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Family first. That simple priority motivated John Nelson to return to North Dakota, Grand Forks and his former company, SimmonsFlint, as an account manager.
“The strong sense of family and community in the Grand Forks region is what residents value most and what brings Boomerangers back,” reveals the January 2010 Launch Grand Forks Findings and Recommendations report. Sixty-three percent of respondents agreed: family first is what they value most about living in the Grand Forks region.
Nelson and his wife Jill couldn’t agree more. When Miabella was born eight months ago, the couple was filled with joy, excitement and slight panic, like any new parents, especially those living 1,000 miles from the people who shaped them: their parents, their friends, their community.
“You don’t realize what you took for granted until you’ve moved away. A sense of community, safe schools, family first,” explains Nelson. “We take it for granted in North Dakota, but it’s not like that everywhere.”
The Nelsons packed up their ski gear and hiking boots, their professional experience in Colorado and Miabella’s diapers and drove home to North Dakota and their future closer to family.
“Grand Forks is safe, friendly, familiar—yet full of opportunity,” explains Nelson. “It’s the perfect place for us to grow.”
When Nelson called Grand Forks home six years ago, he had different priorities. A band member and regular performer with Crimson Creek players, Nelson was heavily involved in Grand Forks’ music scene. As a high schooler, a college student and a young professional, he regularly shared his musical talents with the community, from Summer Performing Arts (SPA) performances to his college band “Drambuee” to his funk and soul band, Groove Union aka Fatlip.
Nelson’s musical interests even blended into his professional life, as he formed Matrix Recording Studio in the old hospital building in downtown Grand Forks. The studio is still in operation today as Blue Tower Studio in downtown Denver.
Amanda Bentow, president of the Greater Grand Forks Young Professionals (GGFYP) group, explains, “We know that a lot of young professionals move back to Grand Forks because of their family connections, and we’re excited that people like Nelson are seeing the opportunities in the area and coming back to their roots.”
And he isn’t the only Flint employee to return to North Dakota after experiencing life in a bigger city. Libby Hall joined the agency last year after spending five years in Minneapolis. Twenty-four-year-old Hall, recent bride and new media strategist, came back for family, old and new: her parents in northern North Dakota and her husband Jameson. “It’s nice to be closer to our families,” says Hall.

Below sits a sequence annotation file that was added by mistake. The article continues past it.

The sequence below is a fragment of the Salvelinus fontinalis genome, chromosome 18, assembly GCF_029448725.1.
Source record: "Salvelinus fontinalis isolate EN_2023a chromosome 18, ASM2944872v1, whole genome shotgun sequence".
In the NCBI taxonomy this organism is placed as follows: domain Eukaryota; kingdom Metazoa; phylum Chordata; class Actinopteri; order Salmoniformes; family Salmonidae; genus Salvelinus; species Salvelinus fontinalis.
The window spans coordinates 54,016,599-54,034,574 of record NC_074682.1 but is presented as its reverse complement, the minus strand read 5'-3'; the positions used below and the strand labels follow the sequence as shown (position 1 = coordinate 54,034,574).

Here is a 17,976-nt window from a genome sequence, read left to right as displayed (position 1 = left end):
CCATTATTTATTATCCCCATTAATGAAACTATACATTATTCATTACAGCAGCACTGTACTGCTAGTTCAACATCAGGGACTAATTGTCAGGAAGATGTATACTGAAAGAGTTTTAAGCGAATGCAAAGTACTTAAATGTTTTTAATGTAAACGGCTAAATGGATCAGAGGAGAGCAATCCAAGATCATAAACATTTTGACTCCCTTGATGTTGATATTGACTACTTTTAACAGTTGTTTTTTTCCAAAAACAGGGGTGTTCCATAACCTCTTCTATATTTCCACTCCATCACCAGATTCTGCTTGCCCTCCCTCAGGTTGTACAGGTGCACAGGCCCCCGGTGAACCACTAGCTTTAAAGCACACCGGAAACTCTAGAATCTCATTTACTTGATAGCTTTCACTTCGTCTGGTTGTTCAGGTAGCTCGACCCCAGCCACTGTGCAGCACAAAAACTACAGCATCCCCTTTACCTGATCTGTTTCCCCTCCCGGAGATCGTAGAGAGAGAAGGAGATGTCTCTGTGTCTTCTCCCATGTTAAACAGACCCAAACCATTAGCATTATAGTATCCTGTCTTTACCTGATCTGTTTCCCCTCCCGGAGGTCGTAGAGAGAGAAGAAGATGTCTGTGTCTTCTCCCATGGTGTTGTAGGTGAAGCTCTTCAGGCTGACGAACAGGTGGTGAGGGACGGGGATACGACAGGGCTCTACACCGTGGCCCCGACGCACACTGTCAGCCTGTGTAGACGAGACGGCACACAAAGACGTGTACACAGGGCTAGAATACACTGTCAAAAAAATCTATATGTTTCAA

In reference to North Dakota, Nelson says, “I just can’t think of a better place for my young family to call home.”
Written by Guest Blogger – Angie Laxdal (@angie_lynnae) | Angie Laxdal was born and raised in Crystal, North Dakota. She graduated from North Dakota State University in 2009 and currently works as a public relations specialist at SimmonsFlint in Grand Forks. Angie and her husband Kelby love living, working and playing in the Red River Valley.
You only have to spend a few moments in the presence of teens and twenty-something to feel charged up when they are excited about something. The energy and passion they have to offer things they believe in is contagious. North Dakota, from the state to local community and civic organizations, is putting more and more emphasis on the resource our youth represents. For years, we’ve heard about how young people are leaving North Dakota, but that is simply becoming less true. We’re growing in North Dakota (check out the article 20 Counties Experience Growth in North Dakota) and some of the growth is simply young people choosing to make their homes and professional careers right here.
Movements like YouthForward and the Governor’s Youth Council and the tremendous amount of local Young Professional (YP) chapters (find a chapter near you at NDYP.net) around the state are helping youth be heard. It is giving them greater information earlier about what there is for them in the state, the impacts they can make, and the opportunities available to them.
Events like the upcoming Great Plains Young Professionals Summit taking place June 3-5, 2010 in Bismarck are giving youth places to connect, network and grow their professional influence in our state. The three day event is geared towards 21-39 year olds and will focus on personal and professional development, enhancing leadership skills and the importance of supporting our communities.
Getting youth to understand that North Dakota is a place worth staying takes all of us thinking differently. We need to come together to promote our youth, promote North Dakota and in the end, only great stuff can happen.